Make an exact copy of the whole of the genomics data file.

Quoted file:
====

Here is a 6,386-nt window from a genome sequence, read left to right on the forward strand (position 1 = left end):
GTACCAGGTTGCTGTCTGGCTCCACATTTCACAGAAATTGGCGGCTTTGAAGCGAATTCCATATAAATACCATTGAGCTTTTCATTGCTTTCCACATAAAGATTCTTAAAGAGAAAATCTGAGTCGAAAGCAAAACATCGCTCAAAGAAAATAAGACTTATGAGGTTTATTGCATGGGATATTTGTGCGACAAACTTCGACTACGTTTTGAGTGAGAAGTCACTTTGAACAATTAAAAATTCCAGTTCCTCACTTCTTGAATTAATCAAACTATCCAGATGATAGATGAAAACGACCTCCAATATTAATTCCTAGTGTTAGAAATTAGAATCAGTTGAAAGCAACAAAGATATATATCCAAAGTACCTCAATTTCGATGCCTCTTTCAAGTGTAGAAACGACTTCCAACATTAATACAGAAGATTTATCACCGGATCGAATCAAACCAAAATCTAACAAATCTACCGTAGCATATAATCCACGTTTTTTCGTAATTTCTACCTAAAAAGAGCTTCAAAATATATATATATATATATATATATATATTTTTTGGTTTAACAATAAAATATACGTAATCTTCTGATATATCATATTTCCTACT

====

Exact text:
Here is a 6,386-nt window from a genome sequence, read left to right on the forward strand (position 1 = left end):
GTACCAGGTTGCTGTCTGGCTCCACATTTCACAGAAATTGGCGGCTTTGAAGCGAATTCCATATAAATACCATTGAGCTTTTCATTGCTTTCCACATAAAGATTCTTAAAGAGAAAATCTGAGTCGAAAGCAAAACATCGCTCAAAGAAAATAAGACTTATGAGGTTTATTGCATGGGATATTTGTGCGACAAACTTCGACTACGTTTTGAGTGAGAAGTCACTTTGAACAATTAAAAATTCCAGTTCCTCACTTCTTGAATTAATCAAACTATCCAGATGATAGATGAAAACGACCTCCAATATTAATTCCTAGTGTTAGAAATTAGAATCAGTTGAAAGCAACAAAGATATATATCCAAAGTACCTCAATTTCGATGCCTCTTTCAAGTGTAGAAACGACTTCCAACATTAATACAGAAGATTTATCACCGGATCGAATCAAACCAAAATCTAACAAATCTACCGTAGCATATAATCCACGTTTTTTCGTAATTTCTACCTAAAAAGAGCTTCAAAATATATATATATATATATATATATATATTTTTTGGTTTAACAATAAAATATACGTAATCTTCTGATATATCATATTTCCTACT